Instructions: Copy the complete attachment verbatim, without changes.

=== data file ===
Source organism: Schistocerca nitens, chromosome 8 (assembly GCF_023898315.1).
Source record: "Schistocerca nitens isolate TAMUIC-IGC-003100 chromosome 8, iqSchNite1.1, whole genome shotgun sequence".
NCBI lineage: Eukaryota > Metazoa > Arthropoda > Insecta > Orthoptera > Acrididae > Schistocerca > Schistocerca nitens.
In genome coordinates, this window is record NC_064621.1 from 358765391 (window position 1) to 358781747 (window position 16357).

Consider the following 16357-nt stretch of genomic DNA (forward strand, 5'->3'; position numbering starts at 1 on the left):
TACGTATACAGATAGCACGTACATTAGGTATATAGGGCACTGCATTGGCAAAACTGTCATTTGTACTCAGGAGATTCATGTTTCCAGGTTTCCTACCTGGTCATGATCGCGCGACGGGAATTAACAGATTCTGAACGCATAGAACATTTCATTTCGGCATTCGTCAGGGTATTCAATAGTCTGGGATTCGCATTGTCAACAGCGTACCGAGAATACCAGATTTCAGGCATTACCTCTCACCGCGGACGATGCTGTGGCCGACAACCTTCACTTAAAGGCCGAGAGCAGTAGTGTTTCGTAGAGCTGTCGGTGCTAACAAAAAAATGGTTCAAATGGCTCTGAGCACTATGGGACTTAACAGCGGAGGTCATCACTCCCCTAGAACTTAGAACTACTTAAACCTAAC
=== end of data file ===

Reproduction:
Source organism: Schistocerca nitens, chromosome 8 (assembly GCF_023898315.1).
Source record: "Schistocerca nitens isolate TAMUIC-IGC-003100 chromosome 8, iqSchNite1.1, whole genome shotgun sequence".
NCBI lineage: Eukaryota > Metazoa > Arthropoda > Insecta > Orthoptera > Acrididae > Schistocerca > Schistocerca nitens.
In genome coordinates, this window is record NC_064621.1 from 358765391 (window position 1) to 358781747 (window position 16357).

Consider the following 16357-nt stretch of genomic DNA (forward strand, 5'->3'; position numbering starts at 1 on the left):
TACGTATACAGATAGCACGTACATTAGGTATATAGGGCACTGCATTGGCAAAACTGTCATTTGTACTCAGGAGATTCATGTTTCCAGGTTTCCTACCTGGTCATGATCGCGCGACGGGAATTAACAGATTCTGAACGCATAGAACATTTCATTTCGGCATTCGTCAGGGTATTCAATAGTCTGGGATTCGCATTGTCAACAGCGTACCGAGAATACCAGATTTCAGGCATTACCTCTCACCGCGGACGATGCTGTGGCCGACAACCTTCACTTAAAGGCCGAGAGCAGTAGTGTTTCGTAGAGCTGTCGGTGCTAACAAAAAAATGGTTCAAATGGCTCTGAGCACTATGGGACTTAACAGCGGAGGTCATCACTCCCCTAGAACTTAGAACTACTTAAACCTAAC